Moving on to my thoughts for the book I went to such lengths to read. :) I don't know what the fuss about the book was all about. Yes it was a cute little story, but there are lots of cute stories out there. It wasn't particularly well-written, the weird glowing people idea was a little out there in crazy field - next to the people who can see sparkling cake particles in the air - and it was too short to give me any kind of satisfaction. I didn't hate it or anything, other than the fact that my husband looked at my book right when I was ambushed by that yucky part in the middle somewhere and I blushed for shame as I turned the page as fast as I could. :) But it kept me entertained for a few hours of a road trip, and that's a good thing.

Although, it made me cry at one point, and do you know what part did it? Not the grief over a dead mother, not the loneliness and persecution of a new town, not the giant dryer-checking grandfather ... but the father whose daughter didn't know his love for her was quiet. My heck, I bawled over that.

And the author's jumping viewpoints from character to character actually was a fun ride. I enjoyed the overlapping stories and the simple understated style.

Okay, I guess I liked it more than I'd thought. Three stars from me

And don't forget to tell me if you think I'm a criminal. :)

Thursday, July 15, 2010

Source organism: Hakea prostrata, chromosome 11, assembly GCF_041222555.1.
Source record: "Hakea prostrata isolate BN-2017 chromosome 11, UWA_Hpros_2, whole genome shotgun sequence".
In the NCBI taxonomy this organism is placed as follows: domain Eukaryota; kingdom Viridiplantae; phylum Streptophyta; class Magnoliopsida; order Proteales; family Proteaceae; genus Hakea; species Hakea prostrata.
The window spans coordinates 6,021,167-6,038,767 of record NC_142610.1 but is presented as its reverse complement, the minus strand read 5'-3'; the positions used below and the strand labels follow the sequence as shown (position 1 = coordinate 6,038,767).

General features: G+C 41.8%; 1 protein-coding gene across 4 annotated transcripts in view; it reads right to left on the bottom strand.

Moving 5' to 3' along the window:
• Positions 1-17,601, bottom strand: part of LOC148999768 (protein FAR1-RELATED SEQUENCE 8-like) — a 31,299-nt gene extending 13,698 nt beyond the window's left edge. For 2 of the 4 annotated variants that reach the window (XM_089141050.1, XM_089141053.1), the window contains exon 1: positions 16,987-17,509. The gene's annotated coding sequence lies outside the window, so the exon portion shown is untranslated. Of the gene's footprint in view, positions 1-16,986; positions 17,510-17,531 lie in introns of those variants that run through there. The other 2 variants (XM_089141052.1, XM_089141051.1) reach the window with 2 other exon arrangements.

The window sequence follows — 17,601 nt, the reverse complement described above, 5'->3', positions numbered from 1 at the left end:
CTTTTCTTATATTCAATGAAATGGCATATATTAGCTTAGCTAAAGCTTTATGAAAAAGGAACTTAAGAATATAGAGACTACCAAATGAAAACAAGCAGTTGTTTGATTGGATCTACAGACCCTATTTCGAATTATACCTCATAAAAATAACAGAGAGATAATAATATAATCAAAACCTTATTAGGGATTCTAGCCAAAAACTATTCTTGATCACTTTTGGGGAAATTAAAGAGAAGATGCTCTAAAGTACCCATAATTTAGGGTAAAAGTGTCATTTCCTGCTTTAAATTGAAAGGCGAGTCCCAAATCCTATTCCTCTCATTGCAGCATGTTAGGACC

August's Pick-- Revised

I've changed my mind. Still on the hunt for August's book... I'll post it when I find it..... :)

Tuesday, June 29, 2010

July Book-The Girl Who Chased The Moon

The book I chose for July is The girl who chased the moon by Sarah Addison Allen. It is about "a girl named Emily Benedict who hopes to solve some riddles surrounding her mother's life.
But the moment Emily enters the house where her mother grew up and meets the grandfather she never knew, she realizes that mysteries aren't solved in Mullaby, North Carolina, they're a way of life: Here are rooms where the wallpaper changes to suit the mood. Unexplained lights skip across the yard at midnight. And a neighbor, Julia Winterson, bakes hope in the form of cakes, offering them to satisfy the town's sweet tooth-but also in the hope of rekindling a love she fears might be lost forever. Can a hummingbird cake really bring back a lost love? Is there really a ghost dancing in Emily's backyard? The answers are never what you expect. But in this town of lovable misfits, the unexpected fits right in."
I really enjoyed this book and I hope you all do as well.

Monday, June 28, 2010


Wow, I loved the Maze Runner. It was admittedly a little on the violent side for me - but Hunger Games I loved too, so whatever - but I thought the premise was really original and thought provoking. What would I be willing to pay to recreate peace in a world torn apart by disease and strife? I don't know. I'm not sure which side I'm on right now, which is great because it makes me make my decision based on my own principles before the author "reveals" which side is which in the next book. I like that.